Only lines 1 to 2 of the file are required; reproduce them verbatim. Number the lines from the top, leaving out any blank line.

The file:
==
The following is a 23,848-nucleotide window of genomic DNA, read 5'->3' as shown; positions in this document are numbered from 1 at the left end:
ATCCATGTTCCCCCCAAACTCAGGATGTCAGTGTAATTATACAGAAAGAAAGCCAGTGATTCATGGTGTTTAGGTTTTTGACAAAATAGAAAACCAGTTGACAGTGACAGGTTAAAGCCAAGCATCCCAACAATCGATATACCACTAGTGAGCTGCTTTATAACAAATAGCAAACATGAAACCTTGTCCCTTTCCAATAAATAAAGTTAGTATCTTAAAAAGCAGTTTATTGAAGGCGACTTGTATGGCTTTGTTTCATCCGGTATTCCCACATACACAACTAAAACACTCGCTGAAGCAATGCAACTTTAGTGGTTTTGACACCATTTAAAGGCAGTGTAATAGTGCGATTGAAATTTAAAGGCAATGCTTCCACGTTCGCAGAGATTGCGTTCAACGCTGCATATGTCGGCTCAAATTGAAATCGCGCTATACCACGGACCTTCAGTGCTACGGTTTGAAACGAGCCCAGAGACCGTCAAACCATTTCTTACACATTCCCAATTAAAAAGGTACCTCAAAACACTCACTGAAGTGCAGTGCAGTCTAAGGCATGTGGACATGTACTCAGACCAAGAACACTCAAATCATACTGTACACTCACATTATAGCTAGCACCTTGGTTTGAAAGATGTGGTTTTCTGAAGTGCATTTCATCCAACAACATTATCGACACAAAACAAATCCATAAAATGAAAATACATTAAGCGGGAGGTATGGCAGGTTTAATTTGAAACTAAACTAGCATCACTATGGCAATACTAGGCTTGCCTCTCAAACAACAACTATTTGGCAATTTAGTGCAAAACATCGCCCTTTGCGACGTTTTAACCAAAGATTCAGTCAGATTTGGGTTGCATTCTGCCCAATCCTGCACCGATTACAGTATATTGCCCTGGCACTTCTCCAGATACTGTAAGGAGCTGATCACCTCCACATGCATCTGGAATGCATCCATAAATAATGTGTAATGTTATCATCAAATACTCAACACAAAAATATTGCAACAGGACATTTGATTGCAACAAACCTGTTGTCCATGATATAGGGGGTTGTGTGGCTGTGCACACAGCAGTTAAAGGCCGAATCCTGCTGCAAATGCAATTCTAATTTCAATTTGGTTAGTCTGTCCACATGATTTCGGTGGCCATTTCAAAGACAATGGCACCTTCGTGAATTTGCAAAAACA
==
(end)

The following is a 23,848-nucleotide window of genomic DNA, read 5'->3' as shown; positions in this document are numbered from 1 at the left end:
ATCCATGTTCCCCCCAAACTCAGGATGTCAGTGTAATTATACAGAAAGAAAGCCAGTGATTCATGGTGTTTAGGTTTTTGACAAAATAGAAAACCAGTTGACAGTGACAGGTTAAAGCCAAGCATCCCAACAATCGATATACCACTAGTGAGCTGCTTTATAACAAATAGCAAACATGAAACCTTGTCCCTTTCCAATAAATAAAGTTAGTATCTTAAAAAGCAGTTTATTGAAGGCGACTTGTATGGCTTTGTTTCATCCGGTATTCCCACATACACAACTAAAACACTCGCTGAAGCAATGCAACTTTAGTGGTTTTGACACCATTTAAAGGCAGTGTAATAGTGCGATTGAAATTTAAAGGCAATGCTTCCACGTTCGCAGAGATTGCGTTCAACGCTGCATATGTCGGCTCAAATTGAAATCGCGCTATACCACGGACCTTCAGTGCTACGGTTTGAAACGAGCCCAGAGACCGTCAAACCATTTCTTACACATTCCCAATTAAAAAGGTACCTCAAAACACTCACTGAAGTGCAGTGCAGTCTAAGGCATGTGGACATGTACTCAGACCAAGAACACTCAAATCATACTGTACACTCACATTATAGCTAGCACCTTGGTTTGAAAGATGTGGTTTTCTGAAGTGCATTTCATCCAACAACATTATCGACACAAAACAAATCCATAAAATGAAAATACATTAAGCGGGAGGTATGGCAGGTTTAATTTGAAACTAAACTAGCATCACTATGGCAATACTAGGCTTGCCTCTCAAACAACAACTATTTGGCAATTTAGTGCAAAACATCGCCCTTTGCGACGTTTTAACCAAAGATTCAGTCAGATTTGGGTTGCATTCTGCCCAATCCTGCACCGATTACAGTATATTGCCCTGGCACTTCTCCAGATACTGTAAGGAGCTGATCACCTCCACATGCATCTGGAATGCATCCATAAATAATGTGTAATGTTATCATCAAATACTCAACACAAAAATATTGCAACAGGACATTTGATTGCAACAAACCTGTTGTCCATGATATAGGGGGTTGTGTGGCTGTGCACACAGCAGTTAAAGGCCGAATCCTGCTGCAAATGCAATTCTAATTTCAATTTGGTTAGTCTGTCCACATGATTTCGGTGGCCATTTCAAAGACAATGGCACCTTCGTGAATTTGCAAAAACA